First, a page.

3.7 Adaptive filtering - PowerPoint PPT Presentation

Loading...

PPT – 3.7 Adaptive filtering PowerPoint presentation | free to download - id: 4e8f1e-NjA1M



Loading


The Adobe Flash plugin is needed to view this content

Get the plugin now

View by Category
About This Presentation
Title:

3.7 Adaptive filtering

Description:

Title: The Adaptative 2D LMS Filter Author: apalomin Last modified by: Yo Created Date: 2/11/2007 12:12:30 PM Document presentation format: Presentaci n en pantalla ... – PowerPoint PPT presentation

Number of Views:97
Avg rating:3.0/5.0
Slides: 33
Provided by: apal2
Learn more at: http://www.cis.hut.fi
Category:

less

Write a Comment
User Comments (0)
Transcript and Presenter's Notes

Title: 3.7 Adaptive filtering


1
3.7 Adaptive filtering
  • Joonas Vanninen
  • Antonio Palomino Alarcos

2
Adaptive filtering
  • Linear filtering does not take into account the
    local features of the image
  • Causes for example blurring of the edges
  • An improvement change the filter parameters
    according to the local statistics
  • Change the shape and the size of the neighborhood
  • Suppress the filtering if there are features that
    we want to preserve in the neighborhood

3
Filters
  • The local LMMSE filter
  • The noise-updating repeated Wiener filter
  • The adaptive 2D LMS filter
  • The adaptive rectangular window LMS filter
  • The adaptive-neighborhood filter

4
The local LMMSE filter
  • Local Linear Minimum Mean Squared Error filter,
    also known as the adaptive Wiener filter
  • Assumes that the image is corrupted by additive
    noise
  • Minimizes the local mean squared error by
    applying a linear operator to each pixel in the
    image
  • The local mean and variance are estimated from a
    rectangular window around the pixel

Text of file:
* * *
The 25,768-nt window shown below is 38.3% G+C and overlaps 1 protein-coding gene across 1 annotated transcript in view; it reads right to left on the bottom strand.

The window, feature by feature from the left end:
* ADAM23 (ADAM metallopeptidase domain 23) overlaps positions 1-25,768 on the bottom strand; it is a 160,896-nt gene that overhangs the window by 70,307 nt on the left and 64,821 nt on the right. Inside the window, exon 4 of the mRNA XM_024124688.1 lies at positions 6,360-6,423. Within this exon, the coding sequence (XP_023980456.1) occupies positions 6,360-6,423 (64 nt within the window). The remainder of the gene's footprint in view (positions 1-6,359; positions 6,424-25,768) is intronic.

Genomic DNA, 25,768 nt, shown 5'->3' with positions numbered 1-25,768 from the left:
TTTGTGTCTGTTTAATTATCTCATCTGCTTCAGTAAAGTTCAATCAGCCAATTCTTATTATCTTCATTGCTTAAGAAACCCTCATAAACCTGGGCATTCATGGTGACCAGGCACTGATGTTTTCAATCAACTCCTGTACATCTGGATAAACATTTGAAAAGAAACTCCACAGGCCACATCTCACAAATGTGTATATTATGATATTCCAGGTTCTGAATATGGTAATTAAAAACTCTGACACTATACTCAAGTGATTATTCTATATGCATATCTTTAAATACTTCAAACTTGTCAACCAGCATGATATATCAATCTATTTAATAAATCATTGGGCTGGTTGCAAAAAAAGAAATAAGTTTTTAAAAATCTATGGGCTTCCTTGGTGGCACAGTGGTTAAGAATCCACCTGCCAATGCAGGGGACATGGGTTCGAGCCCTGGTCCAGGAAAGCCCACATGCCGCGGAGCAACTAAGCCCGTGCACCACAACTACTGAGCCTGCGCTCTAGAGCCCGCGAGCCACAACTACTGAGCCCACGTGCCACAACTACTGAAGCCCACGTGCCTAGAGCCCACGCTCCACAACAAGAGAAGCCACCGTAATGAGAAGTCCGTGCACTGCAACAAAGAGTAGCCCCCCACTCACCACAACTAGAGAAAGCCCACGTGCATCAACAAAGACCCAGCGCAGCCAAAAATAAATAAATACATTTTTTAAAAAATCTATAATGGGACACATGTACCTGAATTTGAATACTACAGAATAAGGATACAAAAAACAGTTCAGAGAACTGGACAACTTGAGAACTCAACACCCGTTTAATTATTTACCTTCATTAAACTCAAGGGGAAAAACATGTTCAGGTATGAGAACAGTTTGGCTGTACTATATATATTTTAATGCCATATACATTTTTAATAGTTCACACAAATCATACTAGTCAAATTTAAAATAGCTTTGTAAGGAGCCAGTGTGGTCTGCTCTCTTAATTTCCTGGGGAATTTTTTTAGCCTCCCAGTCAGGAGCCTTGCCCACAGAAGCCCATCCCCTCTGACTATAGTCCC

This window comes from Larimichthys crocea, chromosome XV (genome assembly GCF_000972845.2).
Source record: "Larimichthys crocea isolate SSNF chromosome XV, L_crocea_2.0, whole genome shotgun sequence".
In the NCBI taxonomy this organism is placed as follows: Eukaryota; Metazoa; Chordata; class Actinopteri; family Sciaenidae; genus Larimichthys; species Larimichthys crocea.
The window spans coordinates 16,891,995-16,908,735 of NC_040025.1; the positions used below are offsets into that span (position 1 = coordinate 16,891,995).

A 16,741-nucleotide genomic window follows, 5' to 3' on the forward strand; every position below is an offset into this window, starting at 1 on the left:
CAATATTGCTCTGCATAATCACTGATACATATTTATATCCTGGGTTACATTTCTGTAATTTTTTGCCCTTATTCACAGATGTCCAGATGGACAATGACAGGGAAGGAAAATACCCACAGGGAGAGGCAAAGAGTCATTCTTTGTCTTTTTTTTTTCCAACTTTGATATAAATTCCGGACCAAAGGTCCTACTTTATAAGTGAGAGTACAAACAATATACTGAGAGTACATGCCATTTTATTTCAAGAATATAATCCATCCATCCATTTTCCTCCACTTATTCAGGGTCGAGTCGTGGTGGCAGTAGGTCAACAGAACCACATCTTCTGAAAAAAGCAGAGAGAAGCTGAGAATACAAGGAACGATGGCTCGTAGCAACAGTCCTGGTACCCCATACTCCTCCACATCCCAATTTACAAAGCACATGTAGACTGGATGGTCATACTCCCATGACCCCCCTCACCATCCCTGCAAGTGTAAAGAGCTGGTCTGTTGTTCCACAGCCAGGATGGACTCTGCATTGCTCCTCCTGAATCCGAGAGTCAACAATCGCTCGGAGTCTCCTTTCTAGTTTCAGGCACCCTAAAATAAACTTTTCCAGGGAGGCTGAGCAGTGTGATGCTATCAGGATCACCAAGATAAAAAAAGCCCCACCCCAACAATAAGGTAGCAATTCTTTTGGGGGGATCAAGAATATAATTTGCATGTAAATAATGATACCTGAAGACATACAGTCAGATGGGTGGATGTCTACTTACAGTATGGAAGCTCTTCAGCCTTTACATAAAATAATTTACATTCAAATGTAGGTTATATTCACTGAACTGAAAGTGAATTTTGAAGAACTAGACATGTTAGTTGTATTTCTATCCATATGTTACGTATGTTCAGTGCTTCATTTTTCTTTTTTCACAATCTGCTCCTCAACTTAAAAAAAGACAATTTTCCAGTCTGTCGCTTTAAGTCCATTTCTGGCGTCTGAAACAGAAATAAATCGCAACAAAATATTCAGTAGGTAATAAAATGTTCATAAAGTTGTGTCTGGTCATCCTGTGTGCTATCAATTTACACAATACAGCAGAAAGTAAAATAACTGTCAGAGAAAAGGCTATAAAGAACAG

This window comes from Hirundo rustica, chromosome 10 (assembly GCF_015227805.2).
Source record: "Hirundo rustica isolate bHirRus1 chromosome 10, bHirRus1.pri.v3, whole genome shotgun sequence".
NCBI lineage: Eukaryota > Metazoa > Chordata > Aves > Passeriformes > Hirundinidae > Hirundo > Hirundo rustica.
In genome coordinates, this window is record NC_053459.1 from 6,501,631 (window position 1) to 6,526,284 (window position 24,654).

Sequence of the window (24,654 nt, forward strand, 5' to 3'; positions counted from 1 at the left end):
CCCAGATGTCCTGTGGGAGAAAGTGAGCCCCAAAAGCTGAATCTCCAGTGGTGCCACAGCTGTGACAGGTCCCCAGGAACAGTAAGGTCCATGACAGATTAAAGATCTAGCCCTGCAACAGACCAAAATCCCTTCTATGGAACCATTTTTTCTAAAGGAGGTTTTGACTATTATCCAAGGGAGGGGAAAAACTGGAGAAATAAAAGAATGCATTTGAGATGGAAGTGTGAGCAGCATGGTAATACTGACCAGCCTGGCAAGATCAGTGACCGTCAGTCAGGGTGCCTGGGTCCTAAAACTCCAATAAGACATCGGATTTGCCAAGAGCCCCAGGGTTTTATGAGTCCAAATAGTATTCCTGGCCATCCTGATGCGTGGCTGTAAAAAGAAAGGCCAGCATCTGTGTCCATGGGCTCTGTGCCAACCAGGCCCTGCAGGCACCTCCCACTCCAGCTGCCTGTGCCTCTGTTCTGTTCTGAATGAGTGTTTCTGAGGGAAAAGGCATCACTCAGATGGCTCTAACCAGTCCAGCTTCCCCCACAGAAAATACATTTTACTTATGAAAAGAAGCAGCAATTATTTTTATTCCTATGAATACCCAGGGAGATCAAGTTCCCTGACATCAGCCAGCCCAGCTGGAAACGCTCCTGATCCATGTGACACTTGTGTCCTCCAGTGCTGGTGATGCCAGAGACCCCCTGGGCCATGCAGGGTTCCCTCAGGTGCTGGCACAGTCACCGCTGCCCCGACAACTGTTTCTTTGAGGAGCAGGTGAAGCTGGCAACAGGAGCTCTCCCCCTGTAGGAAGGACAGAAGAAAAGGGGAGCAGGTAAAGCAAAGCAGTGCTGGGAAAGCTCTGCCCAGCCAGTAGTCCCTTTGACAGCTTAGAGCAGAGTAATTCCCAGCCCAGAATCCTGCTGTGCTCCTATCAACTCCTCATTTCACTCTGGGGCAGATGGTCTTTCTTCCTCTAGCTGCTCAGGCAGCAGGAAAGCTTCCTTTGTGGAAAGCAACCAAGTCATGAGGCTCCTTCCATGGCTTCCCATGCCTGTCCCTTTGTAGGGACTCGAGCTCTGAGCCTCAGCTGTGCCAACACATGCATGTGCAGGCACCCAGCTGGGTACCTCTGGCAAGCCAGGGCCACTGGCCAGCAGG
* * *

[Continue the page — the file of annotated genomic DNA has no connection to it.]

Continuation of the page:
5
LLMMSE estimation
  • g is the corrupted image
  • µg is the local mean
  • sg2 is the local variance
  • s?2 is the variance
  • Constant if noise is signal-independent
  • Varies if noise is signal-dependent
  • In the latter case it should be estimated locally
    with the knowledge of the type of the noise

6
MSE360
MSE1595
MSE324
7
Interpretation of the equation
  • If the area processed is uniform, the second term
    is small
  • Estimate is near the local mean of the noisy
    image
  • Noise is reduced
  • If there is a edge in the processing window, the
    variance of the image is larger than the variance
    of the noise
  • Estimate is closer to the actual noisy value
  • Edge doesnt get blurred

8
A refined version
  • If the local variance is high, it is assumed that
    there is an edge in the processing window
  • The edge is assumed to be straight in a small
    window
  • The direction of the edge is calculated
  • Gradient operator
  • 8 different directions
  • The processing window is divided to two uniform
    sub-areas over the edge
  • The statistics in the sub-area that holds
    processed pixel are used
  • Noise is reduced near the edges without causing
    blurring

9
Sub-areas
10
The noise-updating repeated Wiener Filter
  • An iterative application of the LLMMSE filter
  • The variance of noise used in the LLMMSE estimate
    formula is updated in each iteration
  • The noise is reduced even near the edges
  • To avoid blurring, a smaller window size may be
    choosen for each iteration

11
The Adaptative 2D LMS Filter

12
Why?
  • Wiener filter has to be used with stationary and
    statistically independent signal and noise models
  • Adaptative 2D LMS algorithm circunvent this
    problem
  • It takes into account the nonstationarity of the
    given image

13
2D LMS Algorithm
  • Same concept fixed-window Wiener filter
  • New idea filter coefficients vary depending upon
    the image characteristics
  • Algorithm based on the steepest descent method
  • It tracks the variations in the local statistics
    adapting to the changes in the images

14
  • Estimate of the original pixel value f(m,n)
  • Convolution
  • wl(p,q) ? causal FIR filter
  • g(m,n) ? noise-corrupted input image

15
Updating for the filter coefficients
  • New coefficients determined by minimazing MSE
    between f(m,n) and the estimation
  • Steepest descent method
  • µ controls the rate of convergence and filter
    stability.
  • Error is estimated using an approximation to the
    original signal d(m,n)
  • d(m,n) obtained by decorrelation from the input
    image g(m,n)
  • 2D delay operator of (1,1) samples, use the
    previous pixel as an estimate

16
Advantages of the Algorithm